Tuesday, June 12, 2018

Visiting the Kentucky Bourbon Trail

The US is proud of its whiskey: Bourbon, Tennessee Whiskey and American Rye. But only Bourbon has been declared as a native spirit of America by the US Congress in 1964. Kentucky is the birthplace of Bourbon and creates 95 percent of the world’s supply. And today, you can visit eleven signature and fourteen craft distilleries as part of the Kentucky Bourbon Trail, plus several more distilleries that are promoting on their own.

Over the weekend, I was with Purdue and MIT PhD students on the Kentucky Bourbon Trail! We visited two signature distilleries: Wild Turkey and Maker's Mark, and a craft distillery called Willett. The fourth one, Buffalo Trace, is one of the few distilleries not part the organization but very much worth a visit.

Tuesday, February 06, 2018

Wildlife-watching tours in Reykjavik, Iceland

Iceland, the small north Atlantic island, has come out of the obscurity from years ago to top most people's travel bucket list. Some want to visit the country to watch the Northern Lights, swim in the many geothermal water spas or do a glacier hike. Those who just want to stay in the capital Reykjavik will be surprised by the number of things to do in the city and one of which will definitely be popular with not only solo travelers, but also the whole family.

Yes, who wouldn't like to go watching some marine animals in one of the northern-most cities in the world? Iceland is home to some of the cutest birds in the world, the puffin, and receives a very big and special visitor every summer: the giant whales that come to feed in the rich Icelandic waters.

Watching whales off the coast of Reykjavik
Many companies offer whale-watching tours in Reykjavik. The whales come to Iceland in the summer months looking for the region's food and nutrient-rich waters. In winter, they swim to the warmer southern waters, where they also have their babies. The best time to see whales in Reykjavik is in July. But even though there are many of them, it's important to know that there is no guarantee you will see them - wild animals have their own time and it's possible that most whales in the proximity are submerged during your tour. But in fairness, most people are lucky and will see them.

The whale-watching tours leave from the old fishing harbor in the city center, near the ultra-modern Harpa Music Hall, and there are slow and fast boats. The captains know exactly where they feed and they work in cooperation with each other, so they will contact nearby boats to confirm the presence of the giant sea mammals.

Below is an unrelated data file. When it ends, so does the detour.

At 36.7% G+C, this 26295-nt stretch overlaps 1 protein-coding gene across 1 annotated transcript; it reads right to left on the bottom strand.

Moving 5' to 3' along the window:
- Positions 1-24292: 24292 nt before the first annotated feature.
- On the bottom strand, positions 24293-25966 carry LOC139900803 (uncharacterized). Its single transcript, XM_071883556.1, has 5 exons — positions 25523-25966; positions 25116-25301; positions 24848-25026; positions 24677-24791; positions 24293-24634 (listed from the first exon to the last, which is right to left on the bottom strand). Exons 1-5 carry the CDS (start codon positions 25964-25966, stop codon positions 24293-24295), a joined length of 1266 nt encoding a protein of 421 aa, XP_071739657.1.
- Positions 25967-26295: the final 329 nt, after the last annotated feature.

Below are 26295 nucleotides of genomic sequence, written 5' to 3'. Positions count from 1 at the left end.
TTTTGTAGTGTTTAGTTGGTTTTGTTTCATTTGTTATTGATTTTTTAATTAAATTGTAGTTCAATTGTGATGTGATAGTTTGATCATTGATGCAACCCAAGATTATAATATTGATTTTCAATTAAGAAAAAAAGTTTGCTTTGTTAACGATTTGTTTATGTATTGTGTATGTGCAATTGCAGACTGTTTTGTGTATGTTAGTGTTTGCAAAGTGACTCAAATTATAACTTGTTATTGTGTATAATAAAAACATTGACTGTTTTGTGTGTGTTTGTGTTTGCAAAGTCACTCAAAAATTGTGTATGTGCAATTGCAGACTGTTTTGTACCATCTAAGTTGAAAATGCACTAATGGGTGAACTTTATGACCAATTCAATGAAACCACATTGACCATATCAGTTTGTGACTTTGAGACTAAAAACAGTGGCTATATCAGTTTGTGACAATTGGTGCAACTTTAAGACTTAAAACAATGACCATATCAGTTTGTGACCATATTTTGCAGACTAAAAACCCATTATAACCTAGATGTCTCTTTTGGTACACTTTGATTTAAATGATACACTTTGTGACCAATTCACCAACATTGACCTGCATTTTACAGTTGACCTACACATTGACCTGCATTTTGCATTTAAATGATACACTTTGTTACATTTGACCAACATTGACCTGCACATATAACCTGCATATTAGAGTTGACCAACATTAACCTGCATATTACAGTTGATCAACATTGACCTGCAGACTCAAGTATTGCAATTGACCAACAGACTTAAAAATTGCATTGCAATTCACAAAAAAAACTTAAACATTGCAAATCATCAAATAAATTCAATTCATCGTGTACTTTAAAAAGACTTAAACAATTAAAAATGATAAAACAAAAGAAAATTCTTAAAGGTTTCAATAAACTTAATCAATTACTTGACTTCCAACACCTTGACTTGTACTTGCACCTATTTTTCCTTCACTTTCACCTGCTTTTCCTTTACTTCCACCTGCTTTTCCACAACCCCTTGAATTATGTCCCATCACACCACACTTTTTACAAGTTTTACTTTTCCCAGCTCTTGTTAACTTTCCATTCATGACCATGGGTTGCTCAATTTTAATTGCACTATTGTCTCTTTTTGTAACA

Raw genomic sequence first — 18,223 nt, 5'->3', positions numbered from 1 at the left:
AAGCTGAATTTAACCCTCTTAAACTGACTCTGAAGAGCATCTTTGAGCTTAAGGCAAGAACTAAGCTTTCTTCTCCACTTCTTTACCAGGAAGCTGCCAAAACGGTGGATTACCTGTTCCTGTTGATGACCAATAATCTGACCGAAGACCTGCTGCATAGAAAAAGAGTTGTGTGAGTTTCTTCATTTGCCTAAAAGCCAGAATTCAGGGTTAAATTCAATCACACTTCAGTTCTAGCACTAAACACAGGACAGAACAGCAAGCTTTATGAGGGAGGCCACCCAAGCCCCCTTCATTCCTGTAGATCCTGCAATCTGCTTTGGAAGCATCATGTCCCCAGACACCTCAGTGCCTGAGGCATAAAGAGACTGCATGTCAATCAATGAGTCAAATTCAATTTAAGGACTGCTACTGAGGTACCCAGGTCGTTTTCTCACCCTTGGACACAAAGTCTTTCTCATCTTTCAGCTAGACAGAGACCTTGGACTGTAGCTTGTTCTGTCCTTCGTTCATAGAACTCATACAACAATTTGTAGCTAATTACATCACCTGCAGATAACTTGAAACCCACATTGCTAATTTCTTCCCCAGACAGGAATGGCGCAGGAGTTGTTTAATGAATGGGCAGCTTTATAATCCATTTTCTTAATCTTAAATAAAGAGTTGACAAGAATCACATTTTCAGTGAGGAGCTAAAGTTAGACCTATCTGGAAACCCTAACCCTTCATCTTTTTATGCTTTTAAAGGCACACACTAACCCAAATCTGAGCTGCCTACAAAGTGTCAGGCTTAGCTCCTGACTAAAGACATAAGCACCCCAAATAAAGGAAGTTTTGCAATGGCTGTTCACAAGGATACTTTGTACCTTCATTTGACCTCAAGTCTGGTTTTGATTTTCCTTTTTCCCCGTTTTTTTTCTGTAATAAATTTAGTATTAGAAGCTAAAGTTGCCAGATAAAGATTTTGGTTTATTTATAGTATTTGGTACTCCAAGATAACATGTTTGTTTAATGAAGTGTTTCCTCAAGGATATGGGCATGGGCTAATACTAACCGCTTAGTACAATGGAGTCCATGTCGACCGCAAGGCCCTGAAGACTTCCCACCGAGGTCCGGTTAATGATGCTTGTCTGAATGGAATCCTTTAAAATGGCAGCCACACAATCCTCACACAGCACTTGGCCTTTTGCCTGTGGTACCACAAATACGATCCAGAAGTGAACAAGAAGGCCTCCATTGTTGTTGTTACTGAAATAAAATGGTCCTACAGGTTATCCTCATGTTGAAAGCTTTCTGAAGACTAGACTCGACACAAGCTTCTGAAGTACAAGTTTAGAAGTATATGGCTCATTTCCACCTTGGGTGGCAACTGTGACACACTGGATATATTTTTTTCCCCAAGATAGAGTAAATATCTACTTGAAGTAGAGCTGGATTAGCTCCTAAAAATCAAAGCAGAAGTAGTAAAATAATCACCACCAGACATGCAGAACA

I recommend you be among the first people to board and take a seat at the front of the boat. That way, you have guaranteed visibility no matter what side of the boat the whales appear. If you're lucky, you can see some dwarf sperm whales, which measure 8 to 10 meters long, at just 100 meters from the fishing harbor.

It is also common to see the humpback whales around Reykjavik. They measure on average 17 meters long during the north-hemisphere winter, they live mostly on the coast of Brazil. Since the boats cannot get too close to them, so as to not to alter their behavior, I would highly recommend you have some good zoom lenses to make sure you get some good shots.

Whale-watching tours can last between 2 or 3 hours, depending on the size of the boat and its speed.

Puffin-watching tours
Puffins are some cute little birds that live in the North Pacific and the North Atlantic Oceans. Measuring around 10cm, these tiny fish-eating birds can swim incredibly well, even though they look very clumsy when on the ground. It is not uncommon for people to confuse puffins with penguins at the Reykjavik Aquarium, for example. And if you look closer, you can understand why: both their bodies are covered in black and white feathers, their straight position and the fact they both are great swimmers.

Iceland is home to 60% of all puffins, but they can also be seen in northern Canada, Faroe Islands and the Shetland Islands in Scotland. With such a big population, there's no doubt that Iceland is the best place to see these cute creatures.

The good thing is that, like with the whales, it's not necessary to get out of Reykjavik to see puffins. The boats that offer puffin-watching tours leave from the same harbor as the whale tours. You can just turn up and buy your ticket directly from the tour companies' stores.

Some boats can get very close to the islets where the puffins make their nests, so it is good to ask when shopping around. The first puffins can be seen around 2km from the harbor. You will be amazed by how (really) tiny they are. So much so that the boats will provide you with binoculars to better appreciate the birds.

They flap their wings up to 400 times per minute, so it's quite a sight watching them fly. The same recommendation of having good zoom lenses apply to the puffins. One curious fact about them is that they only have the orange beaks during their mating season. After that, the colorful layer falls off and they will have a more dull, gray beak. Another fact is that they are considered a delicacy by some communities in Iceland.

Most puffin-watching tours last only one hour, but some companies offer slightly longer tours - at 1.5 or even 2 hours. The cost is around 5,500ISK (roughly 55USD) for adults, and 2,700ISK for children aged 7 to 15 years old.

What about you, have you ever gone on a wildlife-watching tour? Where was that and which animals did you see? Let us know in the comments!
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